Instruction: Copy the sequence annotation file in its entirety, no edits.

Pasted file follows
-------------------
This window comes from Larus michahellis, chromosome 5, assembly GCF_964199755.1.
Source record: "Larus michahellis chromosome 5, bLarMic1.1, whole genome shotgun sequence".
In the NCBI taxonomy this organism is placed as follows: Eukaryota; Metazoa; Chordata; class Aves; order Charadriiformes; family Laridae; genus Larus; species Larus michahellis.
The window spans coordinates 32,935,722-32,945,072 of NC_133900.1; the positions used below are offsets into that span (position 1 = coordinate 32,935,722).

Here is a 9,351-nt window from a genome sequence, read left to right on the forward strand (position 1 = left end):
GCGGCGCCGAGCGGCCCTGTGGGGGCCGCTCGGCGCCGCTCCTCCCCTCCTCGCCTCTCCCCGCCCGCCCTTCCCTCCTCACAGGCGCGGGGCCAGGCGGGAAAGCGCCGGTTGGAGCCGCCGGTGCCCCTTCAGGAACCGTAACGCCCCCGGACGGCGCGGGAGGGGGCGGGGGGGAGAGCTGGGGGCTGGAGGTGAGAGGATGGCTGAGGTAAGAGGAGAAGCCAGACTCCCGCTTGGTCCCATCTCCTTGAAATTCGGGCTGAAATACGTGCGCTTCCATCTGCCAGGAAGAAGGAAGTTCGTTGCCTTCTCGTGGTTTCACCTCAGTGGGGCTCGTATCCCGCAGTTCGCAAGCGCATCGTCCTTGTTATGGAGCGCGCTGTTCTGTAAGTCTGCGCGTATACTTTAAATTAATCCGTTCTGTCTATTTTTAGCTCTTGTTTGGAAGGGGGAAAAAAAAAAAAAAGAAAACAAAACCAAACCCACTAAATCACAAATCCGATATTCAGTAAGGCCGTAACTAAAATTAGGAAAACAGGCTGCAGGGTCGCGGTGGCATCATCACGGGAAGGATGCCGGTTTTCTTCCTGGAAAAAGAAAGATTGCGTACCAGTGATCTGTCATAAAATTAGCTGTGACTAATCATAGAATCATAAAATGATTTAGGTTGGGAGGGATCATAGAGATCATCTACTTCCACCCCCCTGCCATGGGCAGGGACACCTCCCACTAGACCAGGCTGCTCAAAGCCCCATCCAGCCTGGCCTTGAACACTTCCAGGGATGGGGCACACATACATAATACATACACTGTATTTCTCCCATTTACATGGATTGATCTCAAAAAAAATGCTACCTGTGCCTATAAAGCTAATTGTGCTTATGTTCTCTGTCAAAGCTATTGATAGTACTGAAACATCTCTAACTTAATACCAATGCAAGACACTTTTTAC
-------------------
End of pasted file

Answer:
This window comes from Larus michahellis, chromosome 5, assembly GCF_964199755.1.
Source record: "Larus michahellis chromosome 5, bLarMic1.1, whole genome shotgun sequence".
In the NCBI taxonomy this organism is placed as follows: Eukaryota; Metazoa; Chordata; class Aves; order Charadriiformes; family Laridae; genus Larus; species Larus michahellis.
The window spans coordinates 32,935,722-32,945,072 of NC_133900.1; the positions used below are offsets into that span (position 1 = coordinate 32,935,722).

Here is a 9,351-nt window from a genome sequence, read left to right on the forward strand (position 1 = left end):
GCGGCGCCGAGCGGCCCTGTGGGGGCCGCTCGGCGCCGCTCCTCCCCTCCTCGCCTCTCCCCGCCCGCCCTTCCCTCCTCACAGGCGCGGGGCCAGGCGGGAAAGCGCCGGTTGGAGCCGCCGGTGCCCCTTCAGGAACCGTAACGCCCCCGGACGGCGCGGGAGGGGGCGGGGGGGAGAGCTGGGGGCTGGAGGTGAGAGGATGGCTGAGGTAAGAGGAGAAGCCAGACTCCCGCTTGGTCCCATCTCCTTGAAATTCGGGCTGAAATACGTGCGCTTCCATCTGCCAGGAAGAAGGAAGTTCGTTGCCTTCTCGTGGTTTCACCTCAGTGGGGCTCGTATCCCGCAGTTCGCAAGCGCATCGTCCTTGTTATGGAGCGCGCTGTTCTGTAAGTCTGCGCGTATACTTTAAATTAATCCGTTCTGTCTATTTTTAGCTCTTGTTTGGAAGGGGGAAAAAAAAAAAAAAGAAAACAAAACCAAACCCACTAAATCACAAATCCGATATTCAGTAAGGCCGTAACTAAAATTAGGAAAACAGGCTGCAGGGTCGCGGTGGCATCATCACGGGAAGGATGCCGGTTTTCTTCCTGGAAAAAGAAAGATTGCGTACCAGTGATCTGTCATAAAATTAGCTGTGACTAATCATAGAATCATAAAATGATTTAGGTTGGGAGGGATCATAGAGATCATCTACTTCCACCCCCCTGCCATGGGCAGGGACACCTCCCACTAGACCAGGCTGCTCAAAGCCCCATCCAGCCTGGCCTTGAACACTTCCAGGGATGGGGCACACATACATAATACATACACTGTATTTCTCCCATTTACATGGATTGATCTCAAAAAAAATGCTACCTGTGCCTATAAAGCTAATTGTGCTTATGTTCTCTGTCAAAGCTATTGATAGTACTGAAACATCTCTAACTTAATACCAATGCAAGACACTTTTTAC